Ecology will determine whether permits and approvals may be issued for the proposals under the following laws and regulations:
- Section 401 Clean Water Act Water Quality Certification
- Requires evaluation of whether the proposal will comply with state water quality standards. This evaluation will ensure adequate mitigation for impacts to wetlands, streams and aquatic habitat.
- National Pollutant Discharge Elimination System (NPDES) Industrial Stormwater Permit
- Establishes controls over water pollution by regulating point sources that discharge pollutants into waters of the state. A separate NPDES permit is necessary for the construction period of any proposed action affecting a water body.
- Coastal Zone Management Act Consistency
- Determines whether the proposal is consistent with the policies of Washington’s Coastal Zone Management Program, which includes SEPA, the Shoreline Management Act, and the Clean Air Act.
Other state agencies will use information from the SEPA EIS for their related actions and permit processes, including but not limited to:
- Washington State Department of Fish and Wildlife
- Hydraulic Project Approval is necessary for any use that diverts, obstructs or changes the natural flow or bed of any fresh water or saltwater of the state.
- Washington State Department of Natural Resources (DNR)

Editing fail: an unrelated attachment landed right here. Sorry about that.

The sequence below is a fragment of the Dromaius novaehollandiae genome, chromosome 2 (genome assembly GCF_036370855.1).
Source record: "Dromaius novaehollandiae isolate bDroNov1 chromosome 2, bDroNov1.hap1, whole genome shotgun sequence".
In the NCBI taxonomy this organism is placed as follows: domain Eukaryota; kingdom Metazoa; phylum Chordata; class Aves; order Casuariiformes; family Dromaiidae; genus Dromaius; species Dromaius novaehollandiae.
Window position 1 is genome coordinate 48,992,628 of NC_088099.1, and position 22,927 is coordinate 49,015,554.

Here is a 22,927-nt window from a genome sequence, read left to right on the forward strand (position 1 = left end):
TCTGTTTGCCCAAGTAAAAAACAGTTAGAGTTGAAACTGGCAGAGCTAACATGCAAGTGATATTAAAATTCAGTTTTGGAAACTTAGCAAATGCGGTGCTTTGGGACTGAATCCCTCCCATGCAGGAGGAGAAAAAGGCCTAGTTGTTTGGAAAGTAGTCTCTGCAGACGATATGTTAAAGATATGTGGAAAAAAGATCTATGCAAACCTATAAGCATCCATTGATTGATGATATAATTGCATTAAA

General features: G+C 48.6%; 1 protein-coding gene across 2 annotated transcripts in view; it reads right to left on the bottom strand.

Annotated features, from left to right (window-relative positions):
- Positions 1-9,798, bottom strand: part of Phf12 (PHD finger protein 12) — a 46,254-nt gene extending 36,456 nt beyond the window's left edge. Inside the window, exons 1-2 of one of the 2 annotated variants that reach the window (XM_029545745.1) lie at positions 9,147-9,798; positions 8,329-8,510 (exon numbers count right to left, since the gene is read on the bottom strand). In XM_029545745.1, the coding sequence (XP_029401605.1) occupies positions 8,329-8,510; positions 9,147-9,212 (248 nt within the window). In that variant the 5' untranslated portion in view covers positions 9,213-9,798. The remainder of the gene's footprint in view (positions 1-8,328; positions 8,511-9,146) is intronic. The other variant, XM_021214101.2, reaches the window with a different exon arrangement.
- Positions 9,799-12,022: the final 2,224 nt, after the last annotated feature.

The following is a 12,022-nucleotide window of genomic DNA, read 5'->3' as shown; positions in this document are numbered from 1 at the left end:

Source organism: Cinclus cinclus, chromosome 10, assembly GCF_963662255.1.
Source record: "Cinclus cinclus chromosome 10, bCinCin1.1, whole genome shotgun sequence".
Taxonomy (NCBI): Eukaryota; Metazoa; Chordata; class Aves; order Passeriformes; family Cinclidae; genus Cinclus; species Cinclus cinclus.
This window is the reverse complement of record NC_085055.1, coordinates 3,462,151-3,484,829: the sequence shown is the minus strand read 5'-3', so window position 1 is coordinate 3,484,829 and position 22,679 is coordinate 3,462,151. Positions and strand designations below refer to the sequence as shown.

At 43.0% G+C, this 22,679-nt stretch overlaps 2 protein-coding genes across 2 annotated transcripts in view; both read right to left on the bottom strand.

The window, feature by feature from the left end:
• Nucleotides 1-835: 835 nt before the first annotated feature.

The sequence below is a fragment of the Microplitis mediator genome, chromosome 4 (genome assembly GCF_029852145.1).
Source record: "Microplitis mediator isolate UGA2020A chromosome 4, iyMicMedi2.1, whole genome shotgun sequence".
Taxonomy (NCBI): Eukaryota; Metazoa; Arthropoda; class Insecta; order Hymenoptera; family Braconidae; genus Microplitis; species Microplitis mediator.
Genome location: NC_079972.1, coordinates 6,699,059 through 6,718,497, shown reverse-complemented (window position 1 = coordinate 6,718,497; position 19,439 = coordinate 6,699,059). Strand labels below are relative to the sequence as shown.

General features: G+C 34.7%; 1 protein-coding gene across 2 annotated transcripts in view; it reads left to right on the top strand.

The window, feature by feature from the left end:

- A lease must be received by DNR prior to constructing the wharf and trestle on state-owned aquatic lands. DNR cannot issue a lease until after the project receives all applicable federal, state, and local permits.
- A Forest Practice Application (FPA) must be submitted to DNR prior to any conversion activities, such as road building, timber harvest, and clearing. The permit application must include a declaration from the county that the SEPA process is complete, and a release letter from the county stating that all permits have been approved and work can begin.
- Northwest Clean Air Agency
- Clean Air Act requires an estimate of pollutant emissions from both construction and operation phases of an industrial facility to determine whether emissions from each phase conform to air quality standards. If emissions from either phase are expected to exceed air quality standards, then measures to mitigate emissions would be sought prior to issuing any permits to construct.
Seven days following issuance of final SEPA EIS, Whatcom County can make decisions on the applications for the Major Development Permit (Whatcom County Code Chapter 20.88) and the Shoreline Substantial Development Permit (Whatcom County Code Chapter 23.60) provided that the applicant has submitted the information necessary. In addition, Whatcom County will determine if the following local permits may be issued:
- Land Disturbance Permits (Whatcom County Code Chapters 15.04, Chapter 16.16).
- Commercial Construction and Occupancy Permits (Whatcom County Code Chapter 15.04).
- On-Site Sewage System Design and Installation Permits and Water Verification (Whatcom County Code Chapter 24.05).
- Revocable Encroachment Permit and Right-of-Way Vacation (Whatcom County Code Chapter 12.16).